Alaska’s different types of rivers
In Alaska, there are many rivers with a lot of sloughs and bogs. The latter flood occasionally when a river has high waters. Alaska has two types of rivers. Those that are glacier-fed like the Tanana River carry a lot of silt and look like latte. They have their highest water in summer when the glaciers release a lot of water. The other rivers are rain-fed. Typically, rain-fed rivers like the Chena River in the photos of this post have relatively clear water in the Interior. You may also see some foam on the rivers meaning they are healthy.
Water levels of the rivers in Interior Alaska
Rain-fed rivers have high water in spring during snow melt. In the Interior, they often have low waters in mid May to June. During that time, precipitation is still relatively low. Once the summer thunderstorms become active, the rivers may get temporarily high waters when there are many thunderstorms or a mesoscale convective system in their catchments. High waters are also caused when several Aleutian lows make it into the Interior over the Alaska Range or come in from the Bering Sea. In August, many storms reach the Interior. This rain season is called the “Alaska monsoon” by the locals. Thus, in August, the rain-fed rivers in the Interior of Alaska peak too.
Comes November the rivers freeze. Once the ice is thick enough rivers serve as seasonal roads for adventurers and survival relevant huge parts that can be transported by aircrafts or on boats. At some places, ice bridges permit shortages. While seasonal roads have regualation when they can be built, ice bridges don’t. This means that there is always someone who broke thru the ice bridge because of going on the ice too early or too late in winter.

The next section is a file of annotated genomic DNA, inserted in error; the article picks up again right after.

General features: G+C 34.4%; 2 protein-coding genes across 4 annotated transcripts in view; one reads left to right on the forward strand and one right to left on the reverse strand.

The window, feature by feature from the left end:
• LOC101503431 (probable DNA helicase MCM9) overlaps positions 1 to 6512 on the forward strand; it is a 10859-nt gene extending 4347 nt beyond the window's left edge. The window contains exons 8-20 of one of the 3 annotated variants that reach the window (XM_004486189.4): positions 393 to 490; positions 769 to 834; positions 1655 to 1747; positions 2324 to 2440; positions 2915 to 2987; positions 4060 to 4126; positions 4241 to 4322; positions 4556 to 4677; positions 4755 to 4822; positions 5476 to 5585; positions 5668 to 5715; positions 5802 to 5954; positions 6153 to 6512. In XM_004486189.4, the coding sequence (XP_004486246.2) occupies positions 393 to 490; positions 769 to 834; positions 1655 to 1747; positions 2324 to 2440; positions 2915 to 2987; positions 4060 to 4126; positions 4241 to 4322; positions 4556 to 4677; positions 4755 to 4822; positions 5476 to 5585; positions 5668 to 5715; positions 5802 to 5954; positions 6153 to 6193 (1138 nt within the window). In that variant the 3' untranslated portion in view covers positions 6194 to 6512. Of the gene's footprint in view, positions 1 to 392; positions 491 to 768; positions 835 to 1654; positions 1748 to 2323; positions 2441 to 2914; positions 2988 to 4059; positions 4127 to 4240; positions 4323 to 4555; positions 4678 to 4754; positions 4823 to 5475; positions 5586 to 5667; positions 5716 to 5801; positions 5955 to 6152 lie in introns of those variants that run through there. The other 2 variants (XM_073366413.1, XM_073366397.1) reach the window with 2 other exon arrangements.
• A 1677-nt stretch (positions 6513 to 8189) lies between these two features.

One spring, I asked one of the waitresses at a restaurant close to an ice bridge how many cars broke in. Guess what her answer was? Three cars were down in the Chena. They can’t be towed out before all ice is gone. In my opinion taking the ice bridge was a pretty expensive shortcut for those three drivers!
In the old times rivers were used for transport in summer
In the old times, the Chena, Tanana and Yukon were all used for transport of supply, gold miners, trappers, lumberjacks, mail, and travelers. These rivers are all flowing thru the Interior of Alaska and belong to the Yukon River catchment. Since the Interior is a taiga landscape, there is a lot of wood. Thus, in the old times, the stern wheelers were wood fired and required a large lumberjack economy.
River tours in Fairbanks
You can rent canoes at Pioneer Park or go on a river sightseeing cruise on the Riverboat Discovery. The Tanana Chief (ship in the photos) offers dining cruises on the Chena River. Boarding is down by the Parks Highway in a little bay-like slough of the Chena. The cruise goes to the joining of the Chena and Tanana and includes appetizers, dining and desserts. Reservation is recommended. Once a year, there is a Salsa dance cruise.
Interior Alaska’s rivers are not developed
Today, there is hardly any shipping on these rivers. The rivers are not developed an bear a lot of risk for modern shipping as well as motor boats. Being frozen for 6 to 7 month a year, shipping is not an attractive business anymore in times of air traffic. Thus, the only “shipping industry” that can work with the short open water season and the often low waters is the river cruise industry that lives of the tourism season.
Use of rivers in the Interior today
Nevertheless, rivers in the Interior are used widely by the locals for travel to communities that are off the road network. Except for Circle, all communities in the Yukon Flats between the Brooks Range and the White Mountains, for instance, can only reached by motor boats in summer and by small aircrafts that can land on grass landing stripes, water or snow in winter.